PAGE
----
On Thursday, the Federal Communications Commission is expected to vote on how it regulates Internet service providers. This is an important step in the debate over net neutrality.
But what is net neutrality?
It’s the idea that Internet service providers such as Comcast, AT&T, Verizon and Time Warner Cable should treat all online traffic running through their pipes equally. Big companies such as Netflix and Google don’t get special treatment. With net neutrality, Google, for example, is stuck in the same traffic in those pipes as your grandmother’s blog.
The opposite of net neutrality is a “pay to play” approach that allows, say, Comcast to charge extra for a “fast lane” that bypasses other Internet traffic. In other words: If Hulu, for example, pays Comcast to make sure “Nashville” gets to your house faster than TV shows traveling in the slow lane, that’s not net neutrality.
Those who support net neutrality want the FCC to treat Comcast et. al. like “common carriers” — public utilities like those that provide telephone service, water and electricity. Common carriers, in theory, provide basic services on equal terms for a fair price.
Those who are against net neutrality would rather the FCC treat Comcast and its brethren as an “information service,” which the FCC has less power to regulate.
Thursday’s vote is just the first step in determining how the FCC will regulate the Internet. New rules won’t apply until they are adopted after a public comment period.
Here’s what the FCC might be thinking about.
Arguments in favor of net neutrality
Higher prices will get passed onto consumers. This is already happening. Recently, Netflix begrudgingly agreed to pay Comcast and Verizon for faster service and raised their subscription price by $1 for new customers not long after. Recently, Comcast revealed plans to start charging some customers more under a usage-based billing scheme.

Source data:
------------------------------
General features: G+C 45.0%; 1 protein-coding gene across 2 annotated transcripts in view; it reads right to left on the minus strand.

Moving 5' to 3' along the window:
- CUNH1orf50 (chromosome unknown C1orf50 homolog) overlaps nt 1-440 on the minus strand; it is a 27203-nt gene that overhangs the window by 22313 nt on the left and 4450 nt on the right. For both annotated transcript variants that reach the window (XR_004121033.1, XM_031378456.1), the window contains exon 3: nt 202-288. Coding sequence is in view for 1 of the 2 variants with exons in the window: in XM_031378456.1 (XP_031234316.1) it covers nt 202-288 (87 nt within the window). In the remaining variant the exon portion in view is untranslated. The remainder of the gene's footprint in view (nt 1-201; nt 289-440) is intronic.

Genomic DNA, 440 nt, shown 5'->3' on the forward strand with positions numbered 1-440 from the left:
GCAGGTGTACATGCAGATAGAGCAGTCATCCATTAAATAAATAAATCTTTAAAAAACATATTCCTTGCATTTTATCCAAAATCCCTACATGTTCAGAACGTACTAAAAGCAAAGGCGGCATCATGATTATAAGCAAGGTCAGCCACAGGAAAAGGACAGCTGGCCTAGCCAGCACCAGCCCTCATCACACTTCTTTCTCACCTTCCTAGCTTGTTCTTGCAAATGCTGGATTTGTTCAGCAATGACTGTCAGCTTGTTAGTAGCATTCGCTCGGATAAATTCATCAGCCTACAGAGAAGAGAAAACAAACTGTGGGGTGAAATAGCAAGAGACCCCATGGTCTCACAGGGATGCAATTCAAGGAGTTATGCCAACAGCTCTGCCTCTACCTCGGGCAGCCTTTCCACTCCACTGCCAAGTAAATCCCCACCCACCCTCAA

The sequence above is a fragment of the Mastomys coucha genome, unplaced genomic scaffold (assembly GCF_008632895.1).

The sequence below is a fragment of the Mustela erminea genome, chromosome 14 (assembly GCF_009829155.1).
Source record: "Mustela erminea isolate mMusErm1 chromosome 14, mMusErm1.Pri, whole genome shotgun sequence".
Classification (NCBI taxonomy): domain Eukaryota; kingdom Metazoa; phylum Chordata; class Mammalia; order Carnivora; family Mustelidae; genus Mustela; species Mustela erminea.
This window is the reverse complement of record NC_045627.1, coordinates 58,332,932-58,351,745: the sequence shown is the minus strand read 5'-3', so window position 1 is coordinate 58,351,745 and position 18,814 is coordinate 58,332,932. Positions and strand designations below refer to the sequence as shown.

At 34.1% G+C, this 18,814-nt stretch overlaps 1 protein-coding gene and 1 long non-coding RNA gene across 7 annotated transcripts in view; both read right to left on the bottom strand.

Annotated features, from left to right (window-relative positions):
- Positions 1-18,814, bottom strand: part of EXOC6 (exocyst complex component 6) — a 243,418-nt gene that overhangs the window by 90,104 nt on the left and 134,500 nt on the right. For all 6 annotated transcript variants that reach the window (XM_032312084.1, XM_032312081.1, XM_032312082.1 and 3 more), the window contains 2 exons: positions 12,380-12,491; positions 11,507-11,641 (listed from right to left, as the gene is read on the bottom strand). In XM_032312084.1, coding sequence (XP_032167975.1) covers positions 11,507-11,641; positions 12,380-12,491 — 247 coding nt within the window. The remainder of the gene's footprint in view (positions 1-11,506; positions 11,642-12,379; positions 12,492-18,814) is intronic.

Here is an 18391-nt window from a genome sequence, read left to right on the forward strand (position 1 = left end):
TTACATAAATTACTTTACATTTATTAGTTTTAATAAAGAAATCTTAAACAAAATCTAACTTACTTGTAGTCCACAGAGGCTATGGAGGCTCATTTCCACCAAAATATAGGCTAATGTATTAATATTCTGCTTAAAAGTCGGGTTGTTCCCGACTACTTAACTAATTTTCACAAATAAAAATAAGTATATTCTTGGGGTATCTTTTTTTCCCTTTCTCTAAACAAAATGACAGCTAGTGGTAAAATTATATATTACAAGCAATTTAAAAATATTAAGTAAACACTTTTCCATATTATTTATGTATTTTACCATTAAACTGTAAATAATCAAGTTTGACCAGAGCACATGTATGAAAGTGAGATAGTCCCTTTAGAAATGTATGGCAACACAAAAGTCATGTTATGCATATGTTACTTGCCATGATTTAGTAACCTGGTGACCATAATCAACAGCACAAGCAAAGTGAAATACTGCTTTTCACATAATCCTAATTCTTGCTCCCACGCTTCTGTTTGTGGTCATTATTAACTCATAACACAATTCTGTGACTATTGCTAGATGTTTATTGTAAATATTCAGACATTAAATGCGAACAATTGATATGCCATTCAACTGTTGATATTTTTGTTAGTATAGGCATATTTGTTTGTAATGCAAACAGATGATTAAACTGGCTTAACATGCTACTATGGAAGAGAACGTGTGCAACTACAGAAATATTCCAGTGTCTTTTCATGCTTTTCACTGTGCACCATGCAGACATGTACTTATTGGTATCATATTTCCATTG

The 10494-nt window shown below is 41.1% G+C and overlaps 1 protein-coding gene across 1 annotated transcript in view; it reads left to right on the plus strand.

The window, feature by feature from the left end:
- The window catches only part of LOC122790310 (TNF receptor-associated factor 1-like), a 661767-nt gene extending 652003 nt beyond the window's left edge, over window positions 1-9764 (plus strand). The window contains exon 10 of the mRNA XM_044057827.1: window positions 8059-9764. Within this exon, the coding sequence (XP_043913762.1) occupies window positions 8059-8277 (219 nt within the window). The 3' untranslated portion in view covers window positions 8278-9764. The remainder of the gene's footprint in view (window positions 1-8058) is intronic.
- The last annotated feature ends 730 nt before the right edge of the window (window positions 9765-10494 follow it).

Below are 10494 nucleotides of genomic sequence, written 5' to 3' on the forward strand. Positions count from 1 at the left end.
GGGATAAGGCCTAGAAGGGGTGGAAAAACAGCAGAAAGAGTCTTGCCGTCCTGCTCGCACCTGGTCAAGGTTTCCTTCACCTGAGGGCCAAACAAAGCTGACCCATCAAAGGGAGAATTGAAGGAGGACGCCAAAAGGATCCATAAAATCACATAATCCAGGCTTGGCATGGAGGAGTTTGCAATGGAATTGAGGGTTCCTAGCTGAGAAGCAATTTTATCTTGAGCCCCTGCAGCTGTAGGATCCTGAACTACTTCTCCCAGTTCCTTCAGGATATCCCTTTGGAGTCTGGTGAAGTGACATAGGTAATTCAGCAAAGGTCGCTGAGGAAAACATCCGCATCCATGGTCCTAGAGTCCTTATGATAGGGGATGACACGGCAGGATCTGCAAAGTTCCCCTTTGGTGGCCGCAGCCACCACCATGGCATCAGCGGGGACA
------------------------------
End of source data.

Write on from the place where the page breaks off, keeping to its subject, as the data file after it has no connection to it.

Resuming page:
Innovation will suffer if small companies can’t compete with established content providers that can afford the high cost of quality Internet service. Once small startups, Internet giants like Google were able to thrive because of the Internet’s “innovation without permission” ecosystem that has few barriers to entry, according to Michael Beckerman, president and chief executive of the Internet Association, an industry group.
Consumers could get caught up in disputes. Last summer, CBS broadcasts were blacked out for several weeks for Time Warner Cable customers because of a dispute over the cost of transmitting content.
The slow lane will be like using the Internet in the 1990s. Some fear the slow lane will resemble the dial-up connections of the Internet’s early days. Tech investor Brad Feld demonstrates what that could be like here.
Internet companies would have too much power to decide what we can watch. Companies such as Comcast may block or slow down content, dictating what customers get to see and how fast.
Arguments against net neutrality
Faster, better quality service for customers. If Netflix pays extra for access to the fast lane, your movies and TV shows won’t be interrupted by hiccups in delivery — that spinning circle of death that indicates content is “buffering.”
Better network quality. With less regulation, companies such as Comcast have an incentive to improve the network in order to compete with rival providers.
The Internet is not a rotary phone. That’s what Georgetown visiting senior policy scholar, Anna-Maria Kovacs argued. “Consumers aren’t buying regulator-designed services, and investors won’t fund what consumers don’t buy,” Kovacs wrote on Re/code, adding that “wireless and broadband industries are thriving because they are free to innovate.”
Prices for fast service would be “commercially reasonable.” So said FCC chairman Tom Wheeler, who also said the agency would keep an eye on the industry to ensure Internet companies aren’t charging ridiculous prices